Wednesday, April 6, 2011

Should we rate books?

Movies are rated to inform parents about the material in the film and video games have a similar system to warn parents, so why don't books?

Logically parents should be monitoring what their children read in some way. But seriously, how can a parent know exactly what is in their childs book without reading it personally? If any of you read at the rate I do, you can see that your parents cannot keep up. And I really would prefer that my parents don't make me wait for them to read a book first before I can begin.

So a rating system does seem to make sense.

But doesn't a rating system ban books in a way? If a 14 year old kid is denied the right to read a book by an organization that thought it was a little too gruesome, isn't that destroying his rights as an American? What about me? Can I not read a Stephen King because he is a little scary? Frankly, that would piss me off. And think about this. Everyone eventually learns the harsh, cruel, scary facts of the world at some point in their life, who are we to deny the process? Everyone should be able to get scared.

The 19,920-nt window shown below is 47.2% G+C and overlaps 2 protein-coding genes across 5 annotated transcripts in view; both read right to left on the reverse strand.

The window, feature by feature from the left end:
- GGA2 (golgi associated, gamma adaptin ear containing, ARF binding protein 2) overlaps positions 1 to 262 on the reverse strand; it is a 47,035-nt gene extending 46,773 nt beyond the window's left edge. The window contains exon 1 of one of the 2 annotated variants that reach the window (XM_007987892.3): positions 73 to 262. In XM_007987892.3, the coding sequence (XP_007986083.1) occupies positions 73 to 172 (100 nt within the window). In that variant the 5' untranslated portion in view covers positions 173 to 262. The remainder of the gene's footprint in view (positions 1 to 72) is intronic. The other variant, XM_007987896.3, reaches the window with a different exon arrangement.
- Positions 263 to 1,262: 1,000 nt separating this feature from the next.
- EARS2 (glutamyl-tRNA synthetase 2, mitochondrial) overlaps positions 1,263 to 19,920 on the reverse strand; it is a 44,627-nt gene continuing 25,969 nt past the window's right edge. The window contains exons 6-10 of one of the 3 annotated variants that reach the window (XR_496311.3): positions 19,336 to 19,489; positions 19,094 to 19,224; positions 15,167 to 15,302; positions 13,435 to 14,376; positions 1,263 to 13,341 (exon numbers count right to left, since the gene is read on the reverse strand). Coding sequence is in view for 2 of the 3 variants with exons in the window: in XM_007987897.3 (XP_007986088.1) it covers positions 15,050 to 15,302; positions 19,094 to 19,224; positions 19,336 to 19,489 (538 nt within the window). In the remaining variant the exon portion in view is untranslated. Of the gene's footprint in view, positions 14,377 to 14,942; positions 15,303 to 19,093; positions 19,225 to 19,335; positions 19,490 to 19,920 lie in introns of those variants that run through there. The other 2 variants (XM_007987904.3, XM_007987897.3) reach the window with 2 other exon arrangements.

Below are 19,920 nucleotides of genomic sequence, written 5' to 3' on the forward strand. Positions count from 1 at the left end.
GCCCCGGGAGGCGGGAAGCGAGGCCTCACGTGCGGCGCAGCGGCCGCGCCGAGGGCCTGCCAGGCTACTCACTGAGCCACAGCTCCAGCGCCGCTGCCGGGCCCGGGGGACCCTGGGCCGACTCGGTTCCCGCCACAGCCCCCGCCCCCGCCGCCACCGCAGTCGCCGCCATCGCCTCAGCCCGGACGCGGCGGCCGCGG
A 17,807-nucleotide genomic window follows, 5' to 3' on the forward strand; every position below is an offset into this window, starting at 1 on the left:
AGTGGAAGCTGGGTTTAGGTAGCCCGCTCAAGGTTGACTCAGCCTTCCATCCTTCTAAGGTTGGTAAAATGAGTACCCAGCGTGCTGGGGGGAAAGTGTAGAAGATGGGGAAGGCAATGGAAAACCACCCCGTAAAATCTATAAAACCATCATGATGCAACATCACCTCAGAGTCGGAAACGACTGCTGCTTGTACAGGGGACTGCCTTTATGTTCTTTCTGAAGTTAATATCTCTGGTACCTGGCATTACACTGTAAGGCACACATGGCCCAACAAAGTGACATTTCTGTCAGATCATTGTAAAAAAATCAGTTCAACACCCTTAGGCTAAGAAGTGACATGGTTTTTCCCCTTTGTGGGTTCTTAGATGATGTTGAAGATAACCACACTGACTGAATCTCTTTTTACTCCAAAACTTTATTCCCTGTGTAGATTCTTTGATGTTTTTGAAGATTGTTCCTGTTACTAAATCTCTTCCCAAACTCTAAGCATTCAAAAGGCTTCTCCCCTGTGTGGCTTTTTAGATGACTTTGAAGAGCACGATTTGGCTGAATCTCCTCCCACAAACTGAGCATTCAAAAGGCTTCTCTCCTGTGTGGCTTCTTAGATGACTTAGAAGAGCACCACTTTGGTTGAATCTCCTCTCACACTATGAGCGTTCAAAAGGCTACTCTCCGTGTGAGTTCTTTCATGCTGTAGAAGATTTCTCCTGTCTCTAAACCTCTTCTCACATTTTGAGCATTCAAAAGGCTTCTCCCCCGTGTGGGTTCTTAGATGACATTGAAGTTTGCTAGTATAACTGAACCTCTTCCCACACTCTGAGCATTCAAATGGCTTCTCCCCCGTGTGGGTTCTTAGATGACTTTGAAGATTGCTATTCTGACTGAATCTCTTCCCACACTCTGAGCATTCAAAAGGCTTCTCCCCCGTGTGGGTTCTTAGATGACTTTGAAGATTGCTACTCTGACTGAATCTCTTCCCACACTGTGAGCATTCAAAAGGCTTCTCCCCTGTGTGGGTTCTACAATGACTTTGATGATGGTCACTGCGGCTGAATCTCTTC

So what do you think? Yay or nay?

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I think here in a little bit, a blog will be released about the classic Frankenstien. You might enjoy it.

1 comment:

  1. On the one hand I agree that rating books takes away freedom and people should most definitly be able to read what they want. No one should have the authority to tell another that a book is too scary or too gory; I'm sure we can all decide for ourselves whether or not we are brave enough to dive into the world of Stephen King. On the other hand I do think there should be some kind of boundaries cautioning readers. I agree completely with "categorizing" or "cataloguing" books into certain groups such as Childrens, young adults, and adults. If parents are really that concerned with what their child is reading shouldn't they note what group the book is in?